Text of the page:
The collection and use by financial firms of non-public information derived from Congress and federal agencies – commonly referred to as "political intelligence" - has been receiving some significant scrutiny from the Securities and Exchange Commission (SEC) and the Department of Justice (DOJ) lately. This type of information gathering is similar to lobbying, but does not currently trigger registration or disclosure requirements under the Lobbying Disclosure Act. Although Congress has defined political intelligence and is considering pending legislation to regulate and require disclosure of this activity, there are currently no federal laws or ethics rules that specifically govern the gathering of political intelligence. In general, political intelligence is a poorly understood and unregulated activity that can prove problematic for individuals and firms that provide it without an adequate understanding of insider trading laws.
The Stop Trading on Congressional Knowledge Act (STOCK Act) of 2012, which expressly applies insider trading laws to members of Congress and their staff, defined "political intelligence" as information:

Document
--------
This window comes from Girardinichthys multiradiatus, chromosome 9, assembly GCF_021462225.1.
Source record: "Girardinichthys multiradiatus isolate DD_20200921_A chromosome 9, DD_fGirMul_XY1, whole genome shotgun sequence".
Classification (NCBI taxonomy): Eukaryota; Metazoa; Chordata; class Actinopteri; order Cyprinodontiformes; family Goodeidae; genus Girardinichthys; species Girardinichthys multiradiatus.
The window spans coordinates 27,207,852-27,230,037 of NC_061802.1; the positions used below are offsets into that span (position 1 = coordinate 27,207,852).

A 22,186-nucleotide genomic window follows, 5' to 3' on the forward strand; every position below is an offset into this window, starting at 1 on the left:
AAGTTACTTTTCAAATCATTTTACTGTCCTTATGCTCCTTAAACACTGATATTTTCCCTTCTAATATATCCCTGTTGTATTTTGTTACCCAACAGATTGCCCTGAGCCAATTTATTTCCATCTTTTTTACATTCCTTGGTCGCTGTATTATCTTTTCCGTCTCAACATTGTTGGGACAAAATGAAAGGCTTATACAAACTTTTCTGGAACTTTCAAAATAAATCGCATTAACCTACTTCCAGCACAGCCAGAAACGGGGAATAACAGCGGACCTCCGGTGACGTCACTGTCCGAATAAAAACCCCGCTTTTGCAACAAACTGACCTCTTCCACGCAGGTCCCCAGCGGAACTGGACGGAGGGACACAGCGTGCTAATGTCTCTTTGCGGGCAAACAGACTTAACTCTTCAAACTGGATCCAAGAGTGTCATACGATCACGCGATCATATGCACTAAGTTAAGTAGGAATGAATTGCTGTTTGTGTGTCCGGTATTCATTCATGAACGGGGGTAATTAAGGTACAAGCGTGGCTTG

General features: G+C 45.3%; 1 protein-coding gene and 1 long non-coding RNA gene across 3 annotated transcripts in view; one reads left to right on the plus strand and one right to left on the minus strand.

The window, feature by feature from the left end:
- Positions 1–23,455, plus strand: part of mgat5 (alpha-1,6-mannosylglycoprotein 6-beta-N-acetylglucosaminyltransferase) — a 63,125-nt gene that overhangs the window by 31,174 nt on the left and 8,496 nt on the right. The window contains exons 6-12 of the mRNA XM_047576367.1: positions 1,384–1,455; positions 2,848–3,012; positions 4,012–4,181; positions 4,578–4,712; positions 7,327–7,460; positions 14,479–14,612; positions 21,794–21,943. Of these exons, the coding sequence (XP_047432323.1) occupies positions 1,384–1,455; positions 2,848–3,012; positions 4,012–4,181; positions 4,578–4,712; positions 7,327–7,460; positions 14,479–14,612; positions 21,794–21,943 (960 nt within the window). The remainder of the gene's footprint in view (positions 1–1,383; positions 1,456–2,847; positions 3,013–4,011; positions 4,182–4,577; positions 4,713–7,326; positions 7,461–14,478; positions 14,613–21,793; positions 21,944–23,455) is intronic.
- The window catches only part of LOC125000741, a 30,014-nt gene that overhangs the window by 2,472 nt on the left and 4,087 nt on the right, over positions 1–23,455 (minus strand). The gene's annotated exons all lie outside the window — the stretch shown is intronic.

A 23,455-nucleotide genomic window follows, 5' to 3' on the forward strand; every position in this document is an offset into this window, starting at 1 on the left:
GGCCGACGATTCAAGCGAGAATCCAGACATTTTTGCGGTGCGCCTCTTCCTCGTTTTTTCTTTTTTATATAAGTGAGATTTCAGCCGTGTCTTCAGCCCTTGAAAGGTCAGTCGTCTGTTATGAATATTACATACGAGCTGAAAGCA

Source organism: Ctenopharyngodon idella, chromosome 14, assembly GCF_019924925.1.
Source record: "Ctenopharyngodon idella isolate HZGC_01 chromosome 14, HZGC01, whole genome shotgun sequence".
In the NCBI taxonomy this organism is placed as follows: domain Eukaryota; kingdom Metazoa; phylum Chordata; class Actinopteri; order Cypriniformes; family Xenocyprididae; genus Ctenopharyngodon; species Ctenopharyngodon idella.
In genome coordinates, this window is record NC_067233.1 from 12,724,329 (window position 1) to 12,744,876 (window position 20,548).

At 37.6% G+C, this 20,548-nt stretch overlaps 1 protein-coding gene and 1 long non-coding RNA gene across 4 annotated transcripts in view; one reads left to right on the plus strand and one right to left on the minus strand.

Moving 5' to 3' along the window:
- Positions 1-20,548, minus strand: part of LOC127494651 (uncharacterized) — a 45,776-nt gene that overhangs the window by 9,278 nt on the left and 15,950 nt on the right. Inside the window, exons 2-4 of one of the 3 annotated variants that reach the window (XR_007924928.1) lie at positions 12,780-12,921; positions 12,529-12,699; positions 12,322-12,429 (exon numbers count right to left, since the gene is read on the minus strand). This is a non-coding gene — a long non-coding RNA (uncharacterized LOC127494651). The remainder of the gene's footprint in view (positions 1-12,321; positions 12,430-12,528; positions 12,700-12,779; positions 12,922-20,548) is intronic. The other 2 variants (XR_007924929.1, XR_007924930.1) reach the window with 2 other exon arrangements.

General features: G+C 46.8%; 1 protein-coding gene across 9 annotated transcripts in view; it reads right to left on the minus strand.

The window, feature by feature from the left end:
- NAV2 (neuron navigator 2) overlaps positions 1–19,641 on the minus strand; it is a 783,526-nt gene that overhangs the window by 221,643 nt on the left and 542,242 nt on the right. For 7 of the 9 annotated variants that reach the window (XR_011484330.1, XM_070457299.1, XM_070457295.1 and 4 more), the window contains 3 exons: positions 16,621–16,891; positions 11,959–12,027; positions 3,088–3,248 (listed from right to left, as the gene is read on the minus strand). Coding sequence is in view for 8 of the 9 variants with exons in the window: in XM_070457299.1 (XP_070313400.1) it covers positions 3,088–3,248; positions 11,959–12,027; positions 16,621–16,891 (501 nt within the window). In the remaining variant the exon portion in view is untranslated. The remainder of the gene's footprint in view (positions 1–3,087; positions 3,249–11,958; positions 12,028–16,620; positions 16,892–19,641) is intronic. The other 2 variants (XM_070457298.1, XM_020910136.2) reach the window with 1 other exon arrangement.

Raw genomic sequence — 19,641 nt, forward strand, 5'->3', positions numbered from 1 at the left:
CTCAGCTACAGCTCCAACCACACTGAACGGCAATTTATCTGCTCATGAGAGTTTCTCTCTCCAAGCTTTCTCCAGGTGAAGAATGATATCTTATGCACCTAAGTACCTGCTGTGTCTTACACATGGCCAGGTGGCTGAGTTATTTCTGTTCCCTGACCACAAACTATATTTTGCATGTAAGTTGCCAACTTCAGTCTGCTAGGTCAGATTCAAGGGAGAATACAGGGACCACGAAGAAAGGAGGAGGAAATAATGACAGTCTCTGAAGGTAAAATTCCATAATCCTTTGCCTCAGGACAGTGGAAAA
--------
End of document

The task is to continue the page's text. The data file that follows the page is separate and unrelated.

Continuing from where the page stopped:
Under certain circumstances, political intelligence may be considered material, non-public information.
The STOCK Act required the Government Accountability Office (GAO), with assistance from the Congressional Research Service (CRS), to prepare a 2013 report on political intelligence activities. This report identified current regulatory gaps and was widely viewed as a possible prelude to legislation to regulate and require disclosure of political intelligence activities.
In March 2016, Senator Grassley (R-IA) introduced S. 2738, the Political Intelligence Transparency Act of 2016 and Congresswoman Louise Slaughter (D-NY) introduced a House companion bill. It is unlikely either bill will be enacted prior to the end of the current Congress. Both bills would amend the LDA to require the disclosure of political intelligence activity and both bills define "political intelligence activities:"
The DOJ and the SEC, for which insider trading remains a top priority, are not waiting for new authorities from Congress in order to pursue political intelligence cases. In June 2016, the U.S. Attorney for the Southern District of New York and the SEC announced insider trading charges involving non-public information obtained from the Food and Drug Administration. In November 2015, the SEC announced a $375,000 penalty from a political intelligence firm. In a separate case, also in November 2015, a federal judge ruled that the House Ways & Means Committee must cooperate with SEC investigators probing political intelligence activities. The Ways & Means Committee was granted a stay in December of 2015 order to pursue an appeal citing unresolved issues related to the Speech & Debate Clause of the U.S. Constitution.
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